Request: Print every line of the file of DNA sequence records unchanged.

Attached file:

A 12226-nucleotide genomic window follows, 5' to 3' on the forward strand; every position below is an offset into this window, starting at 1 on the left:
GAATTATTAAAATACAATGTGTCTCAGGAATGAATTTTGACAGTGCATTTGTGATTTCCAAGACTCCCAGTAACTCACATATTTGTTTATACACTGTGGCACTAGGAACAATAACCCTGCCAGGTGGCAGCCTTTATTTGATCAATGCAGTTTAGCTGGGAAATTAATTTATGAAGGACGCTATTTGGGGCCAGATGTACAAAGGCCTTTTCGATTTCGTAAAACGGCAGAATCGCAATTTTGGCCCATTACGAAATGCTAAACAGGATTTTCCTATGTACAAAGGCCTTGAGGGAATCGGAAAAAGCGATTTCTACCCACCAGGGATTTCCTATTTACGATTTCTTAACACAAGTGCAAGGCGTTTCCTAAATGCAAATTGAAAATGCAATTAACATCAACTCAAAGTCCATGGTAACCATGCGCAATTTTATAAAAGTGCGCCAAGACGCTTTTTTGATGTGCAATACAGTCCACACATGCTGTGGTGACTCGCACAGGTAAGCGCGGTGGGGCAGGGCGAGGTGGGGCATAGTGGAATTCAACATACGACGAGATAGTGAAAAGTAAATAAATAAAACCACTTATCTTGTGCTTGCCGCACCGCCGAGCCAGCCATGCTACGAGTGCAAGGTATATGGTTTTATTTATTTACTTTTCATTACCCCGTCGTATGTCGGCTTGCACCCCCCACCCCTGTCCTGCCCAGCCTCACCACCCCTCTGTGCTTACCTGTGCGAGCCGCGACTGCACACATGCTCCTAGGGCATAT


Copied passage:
A 12226-nucleotide genomic window follows, 5' to 3' on the forward strand; every position below is an offset into this window, starting at 1 on the left:
GAATTATTAAAATACAATGTGTCTCAGGAATGAATTTTGACAGTGCATTTGTGATTTCCAAGACTCCCAGTAACTCACATATTTGTTTATACACTGTGGCACTAGGAACAATAACCCTGCCAGGTGGCAGCCTTTATTTGATCAATGCAGTTTAGCTGGGAAATTAATTTATGAAGGACGCTATTTGGGGCCAGATGTACAAAGGCCTTTTCGATTTCGTAAAACGGCAGAATCGCAATTTTGGCCCATTACGAAATGCTAAACAGGATTTTCCTATGTACAAAGGCCTTGAGGGAATCGGAAAAAGCGATTTCTACCCACCAGGGATTTCCTATTTACGATTTCTTAACACAAGTGCAAGGCGTTTCCTAAATGCAAATTGAAAATGCAATTAACATCAACTCAAAGTCCATGGTAACCATGCGCAATTTTATAAAAGTGCGCCAAGACGCTTTTTTGATGTGCAATACAGTCCACACATGCTGTGGTGACTCGCACAGGTAAGCGCGGTGGGGCAGGGCGAGGTGGGGCATAGTGGAATTCAACATACGACGAGATAGTGAAAAGTAAATAAATAAAACCACTTATCTTGTGCTTGCCGCACCGCCGAGCCAGCCATGCTACGAGTGCAAGGTATATGGTTTTATTTATTTACTTTTCATTACCCCGTCGTATGTCGGCTTGCACCCCCCACCCCTGTCCTGCCCAGCCTCACCACCCCTCTGTGCTTACCTGTGCGAGCCGCGACTGCACACATGCTCCTAGGGCATAT